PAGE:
It’s Never Too Early to Plant Seeds for Planned Giving

Millennials and Generation Z are already focused on retirement, and 30% of them are setting their sights on becoming millionaires to achieve their goals. What this means for you and other charitable organizations is that it’s likely a smart move to expand your planned giving outreach strategies to include younger donors, as well as the traditional audience of generations who are retired or approaching retirement. Indeed, many of your younger donors are increasingly becoming investment savvy and will understand the value of planning ahead.  

Because younger generations are often motivated to give online and inspired by social media, your planned giving strategies should be tailored accordingly. Many planned giving techniques are complex, which is understandable considering the various legal and tax considerations that factor into structuring a bequest, charitable remainder trust, or beneficiary designation of a retirement plan or life insurance policy. Try to do whatever you can, though, to keep your language and promotional materials simple to match the preferences of this audience and the channels where they receive information.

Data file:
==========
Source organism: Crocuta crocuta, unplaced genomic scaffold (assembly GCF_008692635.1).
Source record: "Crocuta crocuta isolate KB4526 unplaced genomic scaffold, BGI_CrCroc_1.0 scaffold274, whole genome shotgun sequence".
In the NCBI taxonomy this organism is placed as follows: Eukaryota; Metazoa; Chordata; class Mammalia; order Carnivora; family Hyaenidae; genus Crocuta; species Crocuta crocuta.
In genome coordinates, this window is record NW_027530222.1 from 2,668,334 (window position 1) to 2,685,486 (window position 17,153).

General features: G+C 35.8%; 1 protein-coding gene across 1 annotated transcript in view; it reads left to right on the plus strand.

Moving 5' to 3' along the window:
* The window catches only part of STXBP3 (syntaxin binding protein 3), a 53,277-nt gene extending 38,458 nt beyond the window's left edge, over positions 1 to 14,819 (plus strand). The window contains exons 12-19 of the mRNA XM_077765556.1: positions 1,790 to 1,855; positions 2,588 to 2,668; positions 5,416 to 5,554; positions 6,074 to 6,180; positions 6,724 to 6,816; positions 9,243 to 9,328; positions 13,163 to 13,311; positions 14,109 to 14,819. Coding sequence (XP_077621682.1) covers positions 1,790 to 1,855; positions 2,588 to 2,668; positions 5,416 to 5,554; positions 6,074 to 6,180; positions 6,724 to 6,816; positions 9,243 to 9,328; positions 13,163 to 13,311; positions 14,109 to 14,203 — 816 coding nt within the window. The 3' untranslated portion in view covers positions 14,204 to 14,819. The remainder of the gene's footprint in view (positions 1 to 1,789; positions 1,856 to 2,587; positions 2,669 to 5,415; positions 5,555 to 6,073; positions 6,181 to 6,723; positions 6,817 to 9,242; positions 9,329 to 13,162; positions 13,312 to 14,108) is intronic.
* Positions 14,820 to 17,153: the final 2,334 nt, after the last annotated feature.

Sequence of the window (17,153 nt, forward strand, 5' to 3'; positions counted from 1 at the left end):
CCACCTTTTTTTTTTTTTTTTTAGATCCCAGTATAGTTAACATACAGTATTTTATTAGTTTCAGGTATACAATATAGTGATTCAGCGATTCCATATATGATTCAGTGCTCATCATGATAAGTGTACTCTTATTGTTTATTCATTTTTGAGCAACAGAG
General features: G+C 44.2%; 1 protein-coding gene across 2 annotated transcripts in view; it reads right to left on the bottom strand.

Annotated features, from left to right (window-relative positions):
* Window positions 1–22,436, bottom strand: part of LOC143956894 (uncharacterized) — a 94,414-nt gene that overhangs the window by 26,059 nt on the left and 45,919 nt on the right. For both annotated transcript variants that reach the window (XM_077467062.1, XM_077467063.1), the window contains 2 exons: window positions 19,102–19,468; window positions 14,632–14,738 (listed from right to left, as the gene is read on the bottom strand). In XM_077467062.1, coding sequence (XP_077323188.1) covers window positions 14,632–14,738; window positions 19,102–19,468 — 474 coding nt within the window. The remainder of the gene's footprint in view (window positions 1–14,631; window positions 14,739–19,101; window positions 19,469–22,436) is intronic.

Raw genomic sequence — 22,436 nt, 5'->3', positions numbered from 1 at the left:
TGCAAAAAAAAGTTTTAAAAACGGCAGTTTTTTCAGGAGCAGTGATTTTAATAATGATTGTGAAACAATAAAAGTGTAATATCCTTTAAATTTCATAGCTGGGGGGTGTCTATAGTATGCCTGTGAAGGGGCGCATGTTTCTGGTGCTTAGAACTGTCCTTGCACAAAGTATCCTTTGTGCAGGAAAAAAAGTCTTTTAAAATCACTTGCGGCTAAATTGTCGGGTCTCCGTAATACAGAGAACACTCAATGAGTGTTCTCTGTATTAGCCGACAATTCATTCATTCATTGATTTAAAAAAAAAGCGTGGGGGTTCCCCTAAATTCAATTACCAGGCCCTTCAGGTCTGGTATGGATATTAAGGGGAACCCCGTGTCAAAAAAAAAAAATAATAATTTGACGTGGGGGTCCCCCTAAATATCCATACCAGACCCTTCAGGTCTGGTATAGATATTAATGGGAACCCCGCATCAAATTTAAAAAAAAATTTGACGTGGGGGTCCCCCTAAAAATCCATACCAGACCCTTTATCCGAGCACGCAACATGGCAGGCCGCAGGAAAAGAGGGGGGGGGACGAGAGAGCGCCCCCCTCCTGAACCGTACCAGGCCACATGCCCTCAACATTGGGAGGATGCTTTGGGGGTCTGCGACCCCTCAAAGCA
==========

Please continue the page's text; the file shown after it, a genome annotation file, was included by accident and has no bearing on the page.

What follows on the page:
For example:

– When you use social media, try to keep your language short, sweet, and to the point. Instead of throwing out terms such as “bequest” and “charitable remainder trust,” tap into younger generations’ motivation to make a “lasting impact” by “getting organized” and “planning ahead.” 

– You can appeal to younger generations’ desire to be financially savvy by referencing various ways a young donor can use techniques to make a difference in the causes they care about and tap into tax savings strategies at the same time. 

– You might also consider publishing stories about younger donors to your organization who’ve already structured their estate plans to make sure they’re taking care of your organization and others they care about. 

– Recognize that young people may start new jobs frequently, and this gives you an excellent opportunity to mention the benefits of naming your endowment fund at the community foundation as the beneficiary of an employer-sponsored 401(k) plan or rollover IRA. 

As always, please reach out to the team at the Whidbey Community Foundation. We are here to help you grow your endowment and reserve funds in whatever way we can to keep your mission strong and thriving for generations to come in our community.

Whidbey Community Foundation is a resource and sounding board as you serve our community. This is provided for informational purposes only. It is not intended as legal, accounting, or financial planning advice.